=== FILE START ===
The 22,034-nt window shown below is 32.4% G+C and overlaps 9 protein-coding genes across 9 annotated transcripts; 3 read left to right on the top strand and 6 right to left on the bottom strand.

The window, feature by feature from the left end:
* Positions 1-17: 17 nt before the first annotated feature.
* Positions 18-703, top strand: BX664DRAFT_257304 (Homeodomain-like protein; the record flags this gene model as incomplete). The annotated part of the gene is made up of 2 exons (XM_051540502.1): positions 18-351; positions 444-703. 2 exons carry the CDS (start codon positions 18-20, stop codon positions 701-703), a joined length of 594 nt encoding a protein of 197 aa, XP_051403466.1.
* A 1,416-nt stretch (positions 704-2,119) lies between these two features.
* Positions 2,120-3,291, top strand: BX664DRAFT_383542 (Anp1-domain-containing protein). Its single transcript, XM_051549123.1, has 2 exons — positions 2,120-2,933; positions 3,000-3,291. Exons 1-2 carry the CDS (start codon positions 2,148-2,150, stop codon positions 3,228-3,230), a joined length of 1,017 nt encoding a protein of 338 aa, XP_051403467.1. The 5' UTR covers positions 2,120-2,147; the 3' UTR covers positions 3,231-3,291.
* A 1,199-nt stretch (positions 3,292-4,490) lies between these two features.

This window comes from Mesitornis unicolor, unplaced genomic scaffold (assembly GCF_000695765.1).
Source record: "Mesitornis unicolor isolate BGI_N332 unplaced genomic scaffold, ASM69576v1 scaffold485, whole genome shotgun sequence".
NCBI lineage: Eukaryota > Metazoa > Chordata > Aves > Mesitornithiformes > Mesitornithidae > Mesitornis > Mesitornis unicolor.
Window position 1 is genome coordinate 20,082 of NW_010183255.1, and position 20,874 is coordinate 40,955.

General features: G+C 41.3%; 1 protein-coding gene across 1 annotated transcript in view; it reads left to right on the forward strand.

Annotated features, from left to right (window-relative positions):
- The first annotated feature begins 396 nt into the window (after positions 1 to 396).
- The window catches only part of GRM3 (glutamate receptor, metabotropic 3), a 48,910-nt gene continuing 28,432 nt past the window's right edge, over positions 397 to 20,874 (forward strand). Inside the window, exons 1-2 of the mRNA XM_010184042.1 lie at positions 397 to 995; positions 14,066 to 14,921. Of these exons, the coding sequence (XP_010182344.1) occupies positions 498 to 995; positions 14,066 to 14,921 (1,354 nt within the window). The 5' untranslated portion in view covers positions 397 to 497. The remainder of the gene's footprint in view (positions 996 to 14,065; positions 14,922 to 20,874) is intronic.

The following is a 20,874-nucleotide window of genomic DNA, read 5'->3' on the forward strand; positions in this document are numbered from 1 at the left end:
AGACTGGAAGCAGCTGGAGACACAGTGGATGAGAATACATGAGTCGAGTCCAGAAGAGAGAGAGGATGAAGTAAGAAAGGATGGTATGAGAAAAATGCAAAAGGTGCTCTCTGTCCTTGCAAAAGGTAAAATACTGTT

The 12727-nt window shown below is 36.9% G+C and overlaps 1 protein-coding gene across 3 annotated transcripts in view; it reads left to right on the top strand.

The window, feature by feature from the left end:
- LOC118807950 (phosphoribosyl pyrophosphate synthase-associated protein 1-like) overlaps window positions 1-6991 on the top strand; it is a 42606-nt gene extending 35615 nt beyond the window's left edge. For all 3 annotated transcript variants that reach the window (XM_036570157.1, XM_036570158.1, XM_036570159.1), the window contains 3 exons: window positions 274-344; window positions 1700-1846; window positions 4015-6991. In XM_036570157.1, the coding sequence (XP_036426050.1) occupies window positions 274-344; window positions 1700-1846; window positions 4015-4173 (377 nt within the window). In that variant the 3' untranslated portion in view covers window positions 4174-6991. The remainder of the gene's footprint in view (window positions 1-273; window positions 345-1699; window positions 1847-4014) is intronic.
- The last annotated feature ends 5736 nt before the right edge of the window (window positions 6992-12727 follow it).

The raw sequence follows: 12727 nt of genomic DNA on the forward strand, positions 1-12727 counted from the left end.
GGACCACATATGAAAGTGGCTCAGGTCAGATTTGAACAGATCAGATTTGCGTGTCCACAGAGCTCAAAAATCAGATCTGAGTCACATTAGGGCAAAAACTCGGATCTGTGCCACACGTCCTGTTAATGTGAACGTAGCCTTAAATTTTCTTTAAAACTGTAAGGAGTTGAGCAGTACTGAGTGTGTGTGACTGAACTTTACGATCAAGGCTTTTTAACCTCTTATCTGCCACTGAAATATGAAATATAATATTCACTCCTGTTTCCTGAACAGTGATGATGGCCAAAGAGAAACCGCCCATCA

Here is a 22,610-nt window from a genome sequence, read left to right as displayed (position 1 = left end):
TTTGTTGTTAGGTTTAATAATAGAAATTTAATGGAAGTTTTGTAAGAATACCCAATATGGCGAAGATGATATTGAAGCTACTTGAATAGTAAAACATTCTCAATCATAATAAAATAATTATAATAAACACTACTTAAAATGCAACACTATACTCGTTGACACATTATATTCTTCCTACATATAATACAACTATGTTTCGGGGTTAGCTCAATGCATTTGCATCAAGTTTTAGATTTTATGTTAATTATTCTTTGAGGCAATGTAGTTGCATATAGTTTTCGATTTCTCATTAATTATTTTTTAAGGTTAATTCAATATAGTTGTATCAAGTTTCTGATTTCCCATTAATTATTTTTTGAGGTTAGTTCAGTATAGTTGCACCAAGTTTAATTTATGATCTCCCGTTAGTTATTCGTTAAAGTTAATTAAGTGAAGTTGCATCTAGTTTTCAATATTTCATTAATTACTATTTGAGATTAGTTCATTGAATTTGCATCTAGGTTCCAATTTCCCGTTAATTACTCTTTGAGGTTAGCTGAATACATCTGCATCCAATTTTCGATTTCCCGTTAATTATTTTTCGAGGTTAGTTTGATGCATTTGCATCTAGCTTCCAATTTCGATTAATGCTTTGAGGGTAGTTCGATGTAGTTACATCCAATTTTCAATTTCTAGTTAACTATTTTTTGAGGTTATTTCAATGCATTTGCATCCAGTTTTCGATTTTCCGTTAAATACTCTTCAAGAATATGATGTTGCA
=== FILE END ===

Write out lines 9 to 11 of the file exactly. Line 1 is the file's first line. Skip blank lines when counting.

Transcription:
Source record: "Mesitornis unicolor isolate BGI_N332 unplaced genomic scaffold, ASM69576v1 scaffold485, whole genome shotgun sequence".
NCBI lineage: Eukaryota > Metazoa > Chordata > Aves > Mesitornithiformes > Mesitornithidae > Mesitornis > Mesitornis unicolor.
Window position 1 is genome coordinate 20,082 of NW_010183255.1, and position 20,874 is coordinate 40,955.